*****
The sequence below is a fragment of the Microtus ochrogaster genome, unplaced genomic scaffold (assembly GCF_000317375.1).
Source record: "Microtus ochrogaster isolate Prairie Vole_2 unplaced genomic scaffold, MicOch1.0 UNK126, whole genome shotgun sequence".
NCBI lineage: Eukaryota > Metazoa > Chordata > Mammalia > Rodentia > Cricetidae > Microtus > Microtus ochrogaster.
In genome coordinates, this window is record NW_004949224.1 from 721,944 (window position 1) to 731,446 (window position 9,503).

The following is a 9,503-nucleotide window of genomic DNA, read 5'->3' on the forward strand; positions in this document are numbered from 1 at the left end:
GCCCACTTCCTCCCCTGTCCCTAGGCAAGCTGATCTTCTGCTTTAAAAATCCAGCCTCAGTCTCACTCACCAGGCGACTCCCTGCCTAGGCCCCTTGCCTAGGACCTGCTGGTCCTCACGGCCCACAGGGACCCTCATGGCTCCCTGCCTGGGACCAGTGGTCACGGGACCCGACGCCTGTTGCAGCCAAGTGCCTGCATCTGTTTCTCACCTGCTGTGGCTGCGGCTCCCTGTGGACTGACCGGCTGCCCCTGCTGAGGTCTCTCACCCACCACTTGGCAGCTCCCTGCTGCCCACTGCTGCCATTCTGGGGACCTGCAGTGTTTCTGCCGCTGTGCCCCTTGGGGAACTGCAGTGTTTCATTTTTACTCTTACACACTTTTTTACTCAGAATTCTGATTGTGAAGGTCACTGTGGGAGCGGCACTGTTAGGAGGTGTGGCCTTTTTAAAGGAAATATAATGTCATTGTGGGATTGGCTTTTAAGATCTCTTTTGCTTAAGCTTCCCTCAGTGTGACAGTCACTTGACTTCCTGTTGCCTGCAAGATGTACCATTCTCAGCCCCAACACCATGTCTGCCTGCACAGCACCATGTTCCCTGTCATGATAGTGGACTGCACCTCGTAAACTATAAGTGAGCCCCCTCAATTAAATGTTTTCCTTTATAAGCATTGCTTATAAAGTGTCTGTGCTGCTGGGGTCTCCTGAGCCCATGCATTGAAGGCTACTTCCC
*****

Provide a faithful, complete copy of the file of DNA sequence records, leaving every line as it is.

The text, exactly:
The sequence below is a fragment of the Microtus ochrogaster genome, unplaced genomic scaffold (assembly GCF_000317375.1).
Source record: "Microtus ochrogaster isolate Prairie Vole_2 unplaced genomic scaffold, MicOch1.0 UNK126, whole genome shotgun sequence".
NCBI lineage: Eukaryota > Metazoa > Chordata > Mammalia > Rodentia > Cricetidae > Microtus > Microtus ochrogaster.
In genome coordinates, this window is record NW_004949224.1 from 721,944 (window position 1) to 731,446 (window position 9,503).

The following is a 9,503-nucleotide window of genomic DNA, read 5'->3' on the forward strand; positions in this document are numbered from 1 at the left end:
GCCCACTTCCTCCCCTGTCCCTAGGCAAGCTGATCTTCTGCTTTAAAAATCCAGCCTCAGTCTCACTCACCAGGCGACTCCCTGCCTAGGCCCCTTGCCTAGGACCTGCTGGTCCTCACGGCCCACAGGGACCCTCATGGCTCCCTGCCTGGGACCAGTGGTCACGGGACCCGACGCCTGTTGCAGCCAAGTGCCTGCATCTGTTTCTCACCTGCTGTGGCTGCGGCTCCCTGTGGACTGACCGGCTGCCCCTGCTGAGGTCTCTCACCCACCACTTGGCAGCTCCCTGCTGCCCACTGCTGCCATTCTGGGGACCTGCAGTGTTTCTGCCGCTGTGCCCCTTGGGGAACTGCAGTGTTTCATTTTTACTCTTACACACTTTTTTACTCAGAATTCTGATTGTGAAGGTCACTGTGGGAGCGGCACTGTTAGGAGGTGTGGCCTTTTTAAAGGAAATATAATGTCATTGTGGGATTGGCTTTTAAGATCTCTTTTGCTTAAGCTTCCCTCAGTGTGACAGTCACTTGACTTCCTGTTGCCTGCAAGATGTACCATTCTCAGCCCCAACACCATGTCTGCCTGCACAGCACCATGTTCCCTGTCATGATAGTGGACTGCACCTCGTAAACTATAAGTGAGCCCCCTCAATTAAATGTTTTCCTTTATAAGCATTGCTTATAAAGTGTCTGTGCTGCTGGGGTCTCCTGAGCCCATGCATTGAAGGCTACTTCCC